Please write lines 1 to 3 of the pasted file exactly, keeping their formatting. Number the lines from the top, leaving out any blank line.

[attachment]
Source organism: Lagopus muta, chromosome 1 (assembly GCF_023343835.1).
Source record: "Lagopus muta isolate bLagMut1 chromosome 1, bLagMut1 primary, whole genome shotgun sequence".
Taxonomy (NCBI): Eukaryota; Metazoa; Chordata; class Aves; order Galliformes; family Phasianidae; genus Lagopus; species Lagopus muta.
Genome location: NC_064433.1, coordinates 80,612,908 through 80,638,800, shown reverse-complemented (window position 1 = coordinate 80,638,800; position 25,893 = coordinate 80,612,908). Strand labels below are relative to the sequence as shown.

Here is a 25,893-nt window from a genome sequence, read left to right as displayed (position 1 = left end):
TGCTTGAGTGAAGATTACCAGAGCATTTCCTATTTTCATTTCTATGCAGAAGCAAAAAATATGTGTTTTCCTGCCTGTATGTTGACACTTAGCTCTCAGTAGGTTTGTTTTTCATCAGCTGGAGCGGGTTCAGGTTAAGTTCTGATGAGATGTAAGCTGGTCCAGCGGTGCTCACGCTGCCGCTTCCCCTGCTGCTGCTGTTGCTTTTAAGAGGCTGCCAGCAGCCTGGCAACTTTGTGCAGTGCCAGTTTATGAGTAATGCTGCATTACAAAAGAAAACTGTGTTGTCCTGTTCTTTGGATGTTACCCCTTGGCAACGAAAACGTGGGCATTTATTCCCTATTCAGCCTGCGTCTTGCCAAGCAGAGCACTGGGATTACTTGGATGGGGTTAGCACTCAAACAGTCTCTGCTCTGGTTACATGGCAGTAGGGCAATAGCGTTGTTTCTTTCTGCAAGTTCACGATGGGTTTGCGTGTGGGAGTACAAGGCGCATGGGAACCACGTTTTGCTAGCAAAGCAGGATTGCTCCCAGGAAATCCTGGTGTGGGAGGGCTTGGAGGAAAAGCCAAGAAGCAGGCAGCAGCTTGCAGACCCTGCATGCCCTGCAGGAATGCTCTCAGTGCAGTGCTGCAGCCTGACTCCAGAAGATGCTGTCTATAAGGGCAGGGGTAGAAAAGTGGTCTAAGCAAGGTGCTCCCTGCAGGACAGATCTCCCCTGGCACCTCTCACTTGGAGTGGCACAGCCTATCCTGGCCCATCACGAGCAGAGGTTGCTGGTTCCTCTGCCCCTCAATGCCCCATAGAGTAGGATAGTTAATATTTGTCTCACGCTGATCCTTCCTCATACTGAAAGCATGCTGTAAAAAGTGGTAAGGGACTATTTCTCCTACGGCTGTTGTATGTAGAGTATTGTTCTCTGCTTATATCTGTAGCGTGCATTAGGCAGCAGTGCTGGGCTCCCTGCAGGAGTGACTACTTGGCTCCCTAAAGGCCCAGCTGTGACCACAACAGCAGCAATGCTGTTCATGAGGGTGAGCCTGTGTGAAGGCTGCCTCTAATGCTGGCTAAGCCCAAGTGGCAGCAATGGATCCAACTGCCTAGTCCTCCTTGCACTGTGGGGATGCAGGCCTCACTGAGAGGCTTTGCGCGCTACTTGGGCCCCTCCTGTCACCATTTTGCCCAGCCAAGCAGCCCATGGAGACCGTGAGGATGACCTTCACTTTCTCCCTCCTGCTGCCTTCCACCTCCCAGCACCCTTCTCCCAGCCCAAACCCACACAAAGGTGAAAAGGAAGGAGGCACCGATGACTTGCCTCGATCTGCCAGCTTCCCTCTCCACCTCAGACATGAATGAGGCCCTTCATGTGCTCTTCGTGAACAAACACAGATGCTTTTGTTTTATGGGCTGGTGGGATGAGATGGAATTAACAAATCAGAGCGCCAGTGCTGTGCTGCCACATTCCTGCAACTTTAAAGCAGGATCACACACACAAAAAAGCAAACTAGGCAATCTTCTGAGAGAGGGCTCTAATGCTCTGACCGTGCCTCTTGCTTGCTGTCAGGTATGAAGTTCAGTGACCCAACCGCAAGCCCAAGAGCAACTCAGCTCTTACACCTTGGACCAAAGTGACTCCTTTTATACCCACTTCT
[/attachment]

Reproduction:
Source organism: Lagopus muta, chromosome 1 (assembly GCF_023343835.1).
Source record: "Lagopus muta isolate bLagMut1 chromosome 1, bLagMut1 primary, whole genome shotgun sequence".
Taxonomy (NCBI): Eukaryota; Metazoa; Chordata; class Aves; order Galliformes; family Phasianidae; genus Lagopus; species Lagopus muta.